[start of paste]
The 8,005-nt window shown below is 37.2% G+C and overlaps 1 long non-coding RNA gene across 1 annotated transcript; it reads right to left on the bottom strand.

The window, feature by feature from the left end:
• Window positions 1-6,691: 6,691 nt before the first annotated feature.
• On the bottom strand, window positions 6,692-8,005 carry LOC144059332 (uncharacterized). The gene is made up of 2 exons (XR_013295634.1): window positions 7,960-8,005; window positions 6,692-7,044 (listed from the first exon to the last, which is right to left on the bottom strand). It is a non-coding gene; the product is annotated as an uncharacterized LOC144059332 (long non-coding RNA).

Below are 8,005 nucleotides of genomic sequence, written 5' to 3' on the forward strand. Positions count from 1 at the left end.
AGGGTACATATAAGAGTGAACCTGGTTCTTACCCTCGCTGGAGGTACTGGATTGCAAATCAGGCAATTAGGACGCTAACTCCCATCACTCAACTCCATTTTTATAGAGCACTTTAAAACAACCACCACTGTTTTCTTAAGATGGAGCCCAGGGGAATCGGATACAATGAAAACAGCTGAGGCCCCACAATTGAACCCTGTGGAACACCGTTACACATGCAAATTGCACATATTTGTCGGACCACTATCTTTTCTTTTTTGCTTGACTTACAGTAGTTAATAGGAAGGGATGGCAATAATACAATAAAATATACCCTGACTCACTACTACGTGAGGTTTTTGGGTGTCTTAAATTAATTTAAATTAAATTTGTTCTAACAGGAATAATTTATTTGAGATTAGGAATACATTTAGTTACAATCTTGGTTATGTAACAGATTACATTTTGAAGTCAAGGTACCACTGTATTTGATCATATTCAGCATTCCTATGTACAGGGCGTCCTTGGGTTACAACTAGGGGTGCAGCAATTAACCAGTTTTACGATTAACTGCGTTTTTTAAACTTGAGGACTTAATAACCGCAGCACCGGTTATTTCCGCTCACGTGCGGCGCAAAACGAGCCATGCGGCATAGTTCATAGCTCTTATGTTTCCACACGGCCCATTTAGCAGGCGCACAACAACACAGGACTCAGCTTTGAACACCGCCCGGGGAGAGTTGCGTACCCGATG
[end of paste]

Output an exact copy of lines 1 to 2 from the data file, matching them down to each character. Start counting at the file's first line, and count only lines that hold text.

The 8,005-nt window shown below is 37.2% G+C and overlaps 1 long non-coding RNA gene across 1 annotated transcript; it reads right to left on the bottom strand.

The window, feature by feature from the left end: